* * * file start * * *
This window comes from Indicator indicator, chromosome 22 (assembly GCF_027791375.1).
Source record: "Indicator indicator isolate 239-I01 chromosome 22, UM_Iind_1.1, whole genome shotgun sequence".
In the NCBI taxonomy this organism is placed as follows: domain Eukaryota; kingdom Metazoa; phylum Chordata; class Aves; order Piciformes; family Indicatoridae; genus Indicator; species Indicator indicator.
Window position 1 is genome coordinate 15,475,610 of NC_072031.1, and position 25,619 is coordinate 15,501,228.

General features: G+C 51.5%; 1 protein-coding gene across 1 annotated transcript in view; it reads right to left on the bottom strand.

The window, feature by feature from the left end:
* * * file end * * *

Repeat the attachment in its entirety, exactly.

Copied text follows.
This window comes from Indicator indicator, chromosome 22 (assembly GCF_027791375.1).
Source record: "Indicator indicator isolate 239-I01 chromosome 22, UM_Iind_1.1, whole genome shotgun sequence".
In the NCBI taxonomy this organism is placed as follows: domain Eukaryota; kingdom Metazoa; phylum Chordata; class Aves; order Piciformes; family Indicatoridae; genus Indicator; species Indicator indicator.
Window position 1 is genome coordinate 15,475,610 of NC_072031.1, and position 25,619 is coordinate 15,501,228.

General features: G+C 51.5%; 1 protein-coding gene across 1 annotated transcript in view; it reads right to left on the bottom strand.

The window, feature by feature from the left end: